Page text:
1981 Argentine Grand Prix
After problems with the system in previous events, Brabham finally used its clever hydropneumatic suspension system in an actual race – and to devastating effect. The system worked by lowering the car to the ground during the race, circumventing the minimum ride height rule and keeping the side skirts (which rules now dictated had to be fixed and could no long slide) in contact with the ground as much as possible, improving the ground effect and generating even more downforce.
Nelson Piquet comfortably won, but teammate Hector Rebaque’s performance raised a few eyebrows. Though he was something of a gentleman driver with little hope of fighting at the front in normal circumstances, the Brabham BT49 was so good that he easily made his way up to second until an electrical problem forced his retirement. In commentary, the typically outspoken James Hunt said the fact that a driver like Rebaque could do so well in such a car was “a sad reflection on the state of grand prix racing”. Carlos Reutemann finished second for Williams with Alain Prost’s Renault third – the first of what would be 106 podiums for the future four-time champion.
1987 Brazilian Grand Prix
Alain Prost saw off Nelson Piquet to win the first race of the season, largely by virtue of being able to get to the end on two stops for tyres while Piquet had to make three. Stefan Johansson finished third, while Nigel Mansell ended up a lap down in sixth after losing time with a late puncture.
1998 Argentine Grand Prix
The final Argentine GP had a bit of controversy in the opening laps. David Coulthard was leading from a charging Michael Schumacher when the Scot ran slightly wide. Schumacher didn’t need asking twice and put his Ferrari on the inside but as Coulthard rejoined the racing line, the two collided. Coulthard was sent spinning down to sixth, where he finished, while Schumacher won easily from Mika Hakkinen and Eddie Irvine.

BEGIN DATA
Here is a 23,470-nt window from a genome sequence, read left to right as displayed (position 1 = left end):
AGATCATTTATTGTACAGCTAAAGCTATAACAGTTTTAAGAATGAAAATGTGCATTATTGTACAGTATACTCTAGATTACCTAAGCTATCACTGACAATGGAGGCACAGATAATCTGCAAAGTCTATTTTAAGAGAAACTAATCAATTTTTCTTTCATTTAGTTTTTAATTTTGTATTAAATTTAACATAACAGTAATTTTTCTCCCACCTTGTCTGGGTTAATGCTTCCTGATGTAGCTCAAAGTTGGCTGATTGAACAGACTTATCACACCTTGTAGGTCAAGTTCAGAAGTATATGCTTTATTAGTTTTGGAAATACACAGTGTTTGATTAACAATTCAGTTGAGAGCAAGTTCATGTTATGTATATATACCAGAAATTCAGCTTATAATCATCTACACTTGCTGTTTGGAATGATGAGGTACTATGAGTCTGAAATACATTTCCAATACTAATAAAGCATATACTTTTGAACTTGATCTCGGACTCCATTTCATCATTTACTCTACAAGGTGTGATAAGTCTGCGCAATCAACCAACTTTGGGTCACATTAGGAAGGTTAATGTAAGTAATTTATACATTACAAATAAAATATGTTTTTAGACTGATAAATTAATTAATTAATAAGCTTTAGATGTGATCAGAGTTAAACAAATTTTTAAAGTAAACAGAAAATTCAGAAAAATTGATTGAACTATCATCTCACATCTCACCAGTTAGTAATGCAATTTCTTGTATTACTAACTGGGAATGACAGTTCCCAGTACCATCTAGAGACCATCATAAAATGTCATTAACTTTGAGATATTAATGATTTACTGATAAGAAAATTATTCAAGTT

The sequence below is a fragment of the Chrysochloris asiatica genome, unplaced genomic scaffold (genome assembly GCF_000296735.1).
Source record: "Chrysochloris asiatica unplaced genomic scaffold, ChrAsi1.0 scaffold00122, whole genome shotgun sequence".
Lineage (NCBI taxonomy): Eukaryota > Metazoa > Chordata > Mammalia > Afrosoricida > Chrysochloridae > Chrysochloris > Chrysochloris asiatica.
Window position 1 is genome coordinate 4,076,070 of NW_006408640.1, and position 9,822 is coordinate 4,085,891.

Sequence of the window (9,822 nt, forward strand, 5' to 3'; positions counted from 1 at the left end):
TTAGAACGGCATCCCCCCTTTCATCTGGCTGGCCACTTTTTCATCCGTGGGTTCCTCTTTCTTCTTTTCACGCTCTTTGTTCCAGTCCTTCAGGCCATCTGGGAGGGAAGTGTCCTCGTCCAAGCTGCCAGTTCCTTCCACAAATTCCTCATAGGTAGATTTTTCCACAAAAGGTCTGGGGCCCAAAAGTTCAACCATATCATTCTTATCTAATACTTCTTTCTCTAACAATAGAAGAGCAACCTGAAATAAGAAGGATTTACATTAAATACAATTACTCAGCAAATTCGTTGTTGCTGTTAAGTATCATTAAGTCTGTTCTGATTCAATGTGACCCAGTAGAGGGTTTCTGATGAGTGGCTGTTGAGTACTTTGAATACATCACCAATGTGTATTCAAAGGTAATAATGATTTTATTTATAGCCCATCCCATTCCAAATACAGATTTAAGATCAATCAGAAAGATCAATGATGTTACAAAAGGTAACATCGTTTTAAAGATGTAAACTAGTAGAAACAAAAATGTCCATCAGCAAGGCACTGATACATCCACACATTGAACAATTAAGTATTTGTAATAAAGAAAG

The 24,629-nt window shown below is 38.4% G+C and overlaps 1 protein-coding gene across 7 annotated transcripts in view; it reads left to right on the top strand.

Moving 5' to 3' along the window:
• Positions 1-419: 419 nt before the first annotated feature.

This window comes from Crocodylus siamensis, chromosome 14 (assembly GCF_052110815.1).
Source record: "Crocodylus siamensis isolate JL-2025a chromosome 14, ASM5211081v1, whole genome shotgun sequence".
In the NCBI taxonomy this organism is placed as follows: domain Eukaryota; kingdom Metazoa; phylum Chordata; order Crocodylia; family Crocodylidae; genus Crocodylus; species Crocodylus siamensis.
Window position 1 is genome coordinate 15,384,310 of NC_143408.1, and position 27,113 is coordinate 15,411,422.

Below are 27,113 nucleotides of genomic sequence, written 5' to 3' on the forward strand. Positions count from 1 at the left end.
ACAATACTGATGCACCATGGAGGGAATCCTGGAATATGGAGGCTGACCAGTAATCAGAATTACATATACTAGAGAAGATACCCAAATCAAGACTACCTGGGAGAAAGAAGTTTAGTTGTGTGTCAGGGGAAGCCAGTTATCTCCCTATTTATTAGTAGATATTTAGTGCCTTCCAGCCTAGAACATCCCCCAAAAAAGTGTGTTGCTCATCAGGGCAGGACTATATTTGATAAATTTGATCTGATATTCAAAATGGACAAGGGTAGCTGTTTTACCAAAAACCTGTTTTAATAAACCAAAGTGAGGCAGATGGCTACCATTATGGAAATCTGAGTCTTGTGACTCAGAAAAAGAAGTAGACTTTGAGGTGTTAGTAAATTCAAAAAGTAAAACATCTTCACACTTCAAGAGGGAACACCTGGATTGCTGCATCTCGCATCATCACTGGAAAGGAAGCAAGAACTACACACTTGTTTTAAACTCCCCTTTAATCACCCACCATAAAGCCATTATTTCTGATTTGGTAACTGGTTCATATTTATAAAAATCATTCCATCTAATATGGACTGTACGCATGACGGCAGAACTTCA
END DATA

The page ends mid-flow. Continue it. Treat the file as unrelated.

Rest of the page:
2015 Chinese Grand Prix
A seriously boring race as Mercedes managed a simple one-two ahead of the two Ferraris and the two Williams drivers – aside from the pit stops, the order among the top six (Lewis Hamilton, Nico Rosberg, Sebastian Vettel, Kimi Raikkonen, Felipe Massa and Valtteri Bottas) was the same for the entire race.
Eugene Chaboud (born 1907) started three races across 1950 and 1951, with a best finish of fifth in a shared drive with Philippe Etancelin at the 1950 French GP. Robert Manzon (born 1917) started 28 races between 1950 and 1956, mostly for the Gordini team. He achieved a couple of podium finishes, taking third in the 1952 Belgian GP and again in the 1954 French GP. He was the longest surviving driver of anybody to have raced in the first F1 season in 1950, living until 2015.
Carlos Reutemann (born 1942) was ferociously fast – he took pole on his debut in 1972 and won 12 times in his 10-year career for Brabham, Ferrari, and Williams – the only team he didn’t manage a victory with was Lotus. He finished third in the championship three times, but his best shot at a title came in 1981. He was leading the championship into the final race and despite taking pole he found himself strangely off form during the race, finishing out of the points in seventh and allowing Nelson Piquet to grab the honours. Two races into the following season he quit F1 and went onto forge a successful career in politics.
Corrado Fabi (born 1961) had a difficult debut season with Osella in 1983, failing to qualify for six of the 15 races and only finishing twice. In 1983 he subbed at Brabham for older brother, Teo, where a seventh place in Dallas proved to be his best result.